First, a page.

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CHEM 5 (21)
Lecture

14 Pages
63 Views

School
University of California - Irvine
Department
Chemistry
Course
CHEM 5
Professor
Douglas Tobias
Semester
Fall

Description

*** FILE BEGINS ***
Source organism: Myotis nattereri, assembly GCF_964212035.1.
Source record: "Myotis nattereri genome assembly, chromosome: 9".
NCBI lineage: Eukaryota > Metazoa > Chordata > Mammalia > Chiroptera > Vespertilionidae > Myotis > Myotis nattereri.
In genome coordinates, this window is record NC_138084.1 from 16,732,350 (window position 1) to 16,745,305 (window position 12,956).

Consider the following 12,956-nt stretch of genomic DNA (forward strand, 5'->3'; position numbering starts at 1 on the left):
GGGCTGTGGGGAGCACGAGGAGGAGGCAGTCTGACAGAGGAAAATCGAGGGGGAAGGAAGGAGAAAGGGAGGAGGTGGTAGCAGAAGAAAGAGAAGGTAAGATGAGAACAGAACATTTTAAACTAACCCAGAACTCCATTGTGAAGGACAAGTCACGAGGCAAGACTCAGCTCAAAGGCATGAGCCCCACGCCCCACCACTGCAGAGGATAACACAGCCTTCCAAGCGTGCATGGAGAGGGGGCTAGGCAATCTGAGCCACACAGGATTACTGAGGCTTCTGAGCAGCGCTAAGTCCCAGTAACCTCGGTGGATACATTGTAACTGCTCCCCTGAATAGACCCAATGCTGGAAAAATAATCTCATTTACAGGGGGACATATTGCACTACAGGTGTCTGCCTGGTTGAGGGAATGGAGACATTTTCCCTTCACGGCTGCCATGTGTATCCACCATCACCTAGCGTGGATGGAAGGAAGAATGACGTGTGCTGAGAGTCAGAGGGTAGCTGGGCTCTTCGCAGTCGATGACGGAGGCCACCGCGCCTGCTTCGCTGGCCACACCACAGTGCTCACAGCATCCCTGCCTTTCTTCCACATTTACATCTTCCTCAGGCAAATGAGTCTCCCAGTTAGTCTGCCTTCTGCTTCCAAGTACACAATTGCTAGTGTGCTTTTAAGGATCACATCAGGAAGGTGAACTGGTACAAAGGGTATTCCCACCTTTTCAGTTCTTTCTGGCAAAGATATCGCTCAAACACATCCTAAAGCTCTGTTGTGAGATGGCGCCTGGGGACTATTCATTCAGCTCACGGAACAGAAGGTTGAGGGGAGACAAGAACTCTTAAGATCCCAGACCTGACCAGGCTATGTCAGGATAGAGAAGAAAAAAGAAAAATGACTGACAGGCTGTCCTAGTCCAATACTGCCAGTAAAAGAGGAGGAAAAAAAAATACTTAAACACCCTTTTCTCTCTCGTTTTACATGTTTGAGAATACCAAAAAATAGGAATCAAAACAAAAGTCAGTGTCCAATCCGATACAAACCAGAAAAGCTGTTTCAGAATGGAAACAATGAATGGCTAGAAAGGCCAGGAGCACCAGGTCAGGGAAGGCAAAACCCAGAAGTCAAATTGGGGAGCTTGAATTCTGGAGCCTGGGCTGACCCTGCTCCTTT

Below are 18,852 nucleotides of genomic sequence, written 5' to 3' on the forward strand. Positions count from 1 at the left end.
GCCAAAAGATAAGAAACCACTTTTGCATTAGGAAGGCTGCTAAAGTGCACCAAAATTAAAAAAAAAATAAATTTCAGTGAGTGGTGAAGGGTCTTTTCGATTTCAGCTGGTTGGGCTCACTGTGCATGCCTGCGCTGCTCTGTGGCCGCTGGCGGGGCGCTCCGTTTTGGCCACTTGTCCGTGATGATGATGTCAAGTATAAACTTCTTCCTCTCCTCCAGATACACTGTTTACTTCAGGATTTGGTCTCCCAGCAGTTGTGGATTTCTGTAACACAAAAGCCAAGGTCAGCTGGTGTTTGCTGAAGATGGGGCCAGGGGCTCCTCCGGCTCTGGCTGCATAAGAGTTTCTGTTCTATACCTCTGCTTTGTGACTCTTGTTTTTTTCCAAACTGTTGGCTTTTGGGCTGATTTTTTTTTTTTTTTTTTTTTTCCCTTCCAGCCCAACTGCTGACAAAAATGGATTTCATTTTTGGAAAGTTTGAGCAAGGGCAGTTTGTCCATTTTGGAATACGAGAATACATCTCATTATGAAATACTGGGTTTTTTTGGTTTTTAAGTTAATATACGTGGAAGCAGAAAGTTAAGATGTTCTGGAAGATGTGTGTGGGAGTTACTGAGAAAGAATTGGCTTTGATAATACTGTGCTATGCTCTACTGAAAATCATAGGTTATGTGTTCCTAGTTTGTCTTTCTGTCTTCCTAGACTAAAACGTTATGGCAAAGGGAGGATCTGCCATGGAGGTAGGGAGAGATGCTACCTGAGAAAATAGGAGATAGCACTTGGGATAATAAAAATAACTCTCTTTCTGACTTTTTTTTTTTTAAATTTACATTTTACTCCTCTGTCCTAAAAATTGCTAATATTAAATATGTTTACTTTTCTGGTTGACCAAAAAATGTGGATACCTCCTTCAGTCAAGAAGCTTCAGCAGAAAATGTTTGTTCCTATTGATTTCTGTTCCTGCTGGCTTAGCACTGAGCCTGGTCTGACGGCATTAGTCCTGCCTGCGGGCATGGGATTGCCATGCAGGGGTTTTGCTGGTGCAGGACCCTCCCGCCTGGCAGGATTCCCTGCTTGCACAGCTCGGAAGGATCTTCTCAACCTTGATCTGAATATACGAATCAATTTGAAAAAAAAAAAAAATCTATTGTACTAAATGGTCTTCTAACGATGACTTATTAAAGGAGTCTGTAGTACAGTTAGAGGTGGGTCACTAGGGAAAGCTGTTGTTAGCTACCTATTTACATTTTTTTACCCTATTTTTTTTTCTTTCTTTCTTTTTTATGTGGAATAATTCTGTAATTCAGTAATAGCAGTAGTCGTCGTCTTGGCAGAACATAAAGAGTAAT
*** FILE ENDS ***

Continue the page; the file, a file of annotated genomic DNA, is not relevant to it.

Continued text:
Derivatives The derivative of a function f(x) of one variable x is defined as the limit: lim fHx+hL - fHxL f'(x) = h Ø 0 . h If y = f(x), the derivative is also denoted as f'(x) = dy/dx. The derivative is the instantaneous rate of change of f(x). Geometrically, the derivative is the slope of the line tangent to f(x). When the limit exists, the function is said to be differentiable. It is important to keep in mind that not all functions are differentiable. There are several ways to evaluate derivatives within Mathematica. We demonstrate them using the cubic polyno- mial f(x) = 2x + 8x - 3x + 1: In[1]:[email protected]_D := 2 x^3 + 8 x^2 - 3 x + 1; One way to evaluate the derivative is by using the "prime" notation, f'[x]: f'@xD In[2]:= Out[2]=-3 + 16 x + 6 x 2 You can also use the prime notation to evaluate higher derivatives as follows: In[3]:=''@xD Out[3]=16 + 12 x In[4]:='''@xD Out[4]=12 In[5]:=''''@xD Out[5]=0 An alternative way to evaluate derivatives in Mathematica is to use the D command: In[6]:[email protected]@xD, xD 2 Out[6]=-3 + 16 x + 6 x Note that you have to indicate the variable that you want to take the derivative with respect to (x in this case). This is because the same command is used to take partial derivatives (see below) of functions of more than one variable. Higher derivatives are evaluate using the D command as follows (e.g., the second and third derivatives, d yëdx and 2 2 d yëdx ):3 In[7]:[email protected]@xD, 8x, 2
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